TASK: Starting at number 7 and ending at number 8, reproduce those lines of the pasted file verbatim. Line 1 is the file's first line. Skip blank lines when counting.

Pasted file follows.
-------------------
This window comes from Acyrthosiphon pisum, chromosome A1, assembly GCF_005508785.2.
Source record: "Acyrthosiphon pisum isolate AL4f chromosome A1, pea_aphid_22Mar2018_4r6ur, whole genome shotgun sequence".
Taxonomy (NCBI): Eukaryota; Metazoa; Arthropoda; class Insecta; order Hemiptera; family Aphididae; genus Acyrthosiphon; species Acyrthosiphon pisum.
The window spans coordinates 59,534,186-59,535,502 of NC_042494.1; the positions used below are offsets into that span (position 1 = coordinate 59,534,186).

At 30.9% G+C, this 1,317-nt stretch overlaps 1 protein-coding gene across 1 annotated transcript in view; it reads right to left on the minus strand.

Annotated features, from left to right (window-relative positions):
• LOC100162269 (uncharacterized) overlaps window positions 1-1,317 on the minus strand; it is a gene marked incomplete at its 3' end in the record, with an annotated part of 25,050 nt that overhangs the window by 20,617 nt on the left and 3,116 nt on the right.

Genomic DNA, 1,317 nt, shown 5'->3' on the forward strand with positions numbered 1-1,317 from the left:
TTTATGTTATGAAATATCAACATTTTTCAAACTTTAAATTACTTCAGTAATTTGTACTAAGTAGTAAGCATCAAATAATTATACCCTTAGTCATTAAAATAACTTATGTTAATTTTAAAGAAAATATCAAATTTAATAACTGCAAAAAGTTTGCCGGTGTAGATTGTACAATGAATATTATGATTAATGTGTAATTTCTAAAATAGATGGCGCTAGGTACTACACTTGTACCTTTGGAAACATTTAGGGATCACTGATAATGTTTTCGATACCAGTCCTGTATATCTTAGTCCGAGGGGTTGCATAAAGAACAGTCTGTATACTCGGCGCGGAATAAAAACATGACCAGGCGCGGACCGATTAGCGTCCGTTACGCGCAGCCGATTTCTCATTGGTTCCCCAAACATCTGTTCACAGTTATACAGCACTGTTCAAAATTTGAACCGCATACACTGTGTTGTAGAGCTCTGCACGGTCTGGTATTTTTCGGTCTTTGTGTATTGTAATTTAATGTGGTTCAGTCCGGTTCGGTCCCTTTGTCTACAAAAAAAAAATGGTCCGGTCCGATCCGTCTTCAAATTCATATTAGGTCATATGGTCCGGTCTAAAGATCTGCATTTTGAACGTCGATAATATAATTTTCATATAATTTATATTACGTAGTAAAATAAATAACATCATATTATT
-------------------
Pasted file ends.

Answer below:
• LOC100162269 (uncharacterized) overlaps window positions 1-1,317 on the minus strand; it is a gene marked incomplete at its 3' end in the record, with an annotated part of 25,050 nt that overhangs the window by 20,617 nt on the left and 3,116 nt on the right.

Genomic DNA, 1,317 nt, shown 5'->3' on the forward strand with positions numbered 1-1,317 from the left: